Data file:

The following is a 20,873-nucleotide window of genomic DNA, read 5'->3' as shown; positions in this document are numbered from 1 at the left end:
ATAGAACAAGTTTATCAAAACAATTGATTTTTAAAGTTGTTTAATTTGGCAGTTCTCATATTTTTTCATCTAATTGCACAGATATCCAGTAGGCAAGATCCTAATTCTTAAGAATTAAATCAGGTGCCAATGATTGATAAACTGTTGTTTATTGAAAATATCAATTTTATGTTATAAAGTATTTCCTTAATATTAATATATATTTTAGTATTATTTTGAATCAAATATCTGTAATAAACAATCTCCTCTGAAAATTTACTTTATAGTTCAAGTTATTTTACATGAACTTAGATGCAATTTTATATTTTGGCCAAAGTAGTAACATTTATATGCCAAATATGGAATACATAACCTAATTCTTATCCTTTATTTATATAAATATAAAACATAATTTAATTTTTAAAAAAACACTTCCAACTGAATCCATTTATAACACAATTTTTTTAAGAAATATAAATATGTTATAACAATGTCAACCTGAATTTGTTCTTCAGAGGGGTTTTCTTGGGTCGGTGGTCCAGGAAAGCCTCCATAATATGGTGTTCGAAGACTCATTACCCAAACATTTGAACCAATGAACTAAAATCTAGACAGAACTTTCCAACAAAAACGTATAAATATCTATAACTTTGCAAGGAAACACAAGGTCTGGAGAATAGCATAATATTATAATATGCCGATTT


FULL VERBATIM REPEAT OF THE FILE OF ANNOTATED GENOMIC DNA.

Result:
The following is a 20,873-nucleotide window of genomic DNA, read 5'->3' as shown; positions in this document are numbered from 1 at the left end:
ATAGAACAAGTTTATCAAAACAATTGATTTTTAAAGTTGTTTAATTTGGCAGTTCTCATATTTTTTCATCTAATTGCACAGATATCCAGTAGGCAAGATCCTAATTCTTAAGAATTAAATCAGGTGCCAATGATTGATAAACTGTTGTTTATTGAAAATATCAATTTTATGTTATAAAGTATTTCCTTAATATTAATATATATTTTAGTATTATTTTGAATCAAATATCTGTAATAAACAATCTCCTCTGAAAATTTACTTTATAGTTCAAGTTATTTTACATGAACTTAGATGCAATTTTATATTTTGGCCAAAGTAGTAACATTTATATGCCAAATATGGAATACATAACCTAATTCTTATCCTTTATTTATATAAATATAAAACATAATTTAATTTTTAAAAAAACACTTCCAACTGAATCCATTTATAACACAATTTTTTTAAGAAATATAAATATGTTATAACAATGTCAACCTGAATTTGTTCTTCAGAGGGGTTTTCTTGGGTCGGTGGTCCAGGAAAGCCTCCATAATATGGTGTTCGAAGACTCATTACCCAAACATTTGAACCAATGAACTAAAATCTAGACAGAACTTTCCAACAAAAACGTATAAATATCTATAACTTTGCAAGGAAACACAAGGTCTGGAGAATAGCATAATATTATAATATGCCGATTT